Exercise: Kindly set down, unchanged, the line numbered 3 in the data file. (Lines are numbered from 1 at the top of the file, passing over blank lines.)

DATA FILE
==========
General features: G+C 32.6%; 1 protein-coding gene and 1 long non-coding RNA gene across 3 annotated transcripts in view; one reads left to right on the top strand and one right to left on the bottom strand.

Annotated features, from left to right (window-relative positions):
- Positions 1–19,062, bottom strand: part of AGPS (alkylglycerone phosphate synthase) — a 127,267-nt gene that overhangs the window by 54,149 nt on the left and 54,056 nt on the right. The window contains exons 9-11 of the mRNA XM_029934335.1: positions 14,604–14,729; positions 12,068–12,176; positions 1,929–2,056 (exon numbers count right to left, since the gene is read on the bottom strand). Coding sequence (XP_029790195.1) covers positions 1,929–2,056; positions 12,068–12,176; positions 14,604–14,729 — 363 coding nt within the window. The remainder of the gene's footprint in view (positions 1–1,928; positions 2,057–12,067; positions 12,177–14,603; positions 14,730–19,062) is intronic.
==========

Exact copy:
- Positions 1–19,062, bottom strand: part of AGPS (alkylglycerone phosphate synthase) — a 127,267-nt gene that overhangs the window by 54,149 nt on the left and 54,056 nt on the right. The window contains exons 9-11 of the mRNA XM_029934335.1: positions 14,604–14,729; positions 12,068–12,176; positions 1,929–2,056 (exon numbers count right to left, since the gene is read on the bottom strand). Coding sequence (XP_029790195.1) covers positions 1,929–2,056; positions 12,068–12,176; positions 14,604–14,729 — 363 coding nt within the window. The remainder of the gene's footprint in view (positions 1–1,928; positions 2,057–12,067; positions 12,177–14,603; positions 14,730–19,062) is intronic.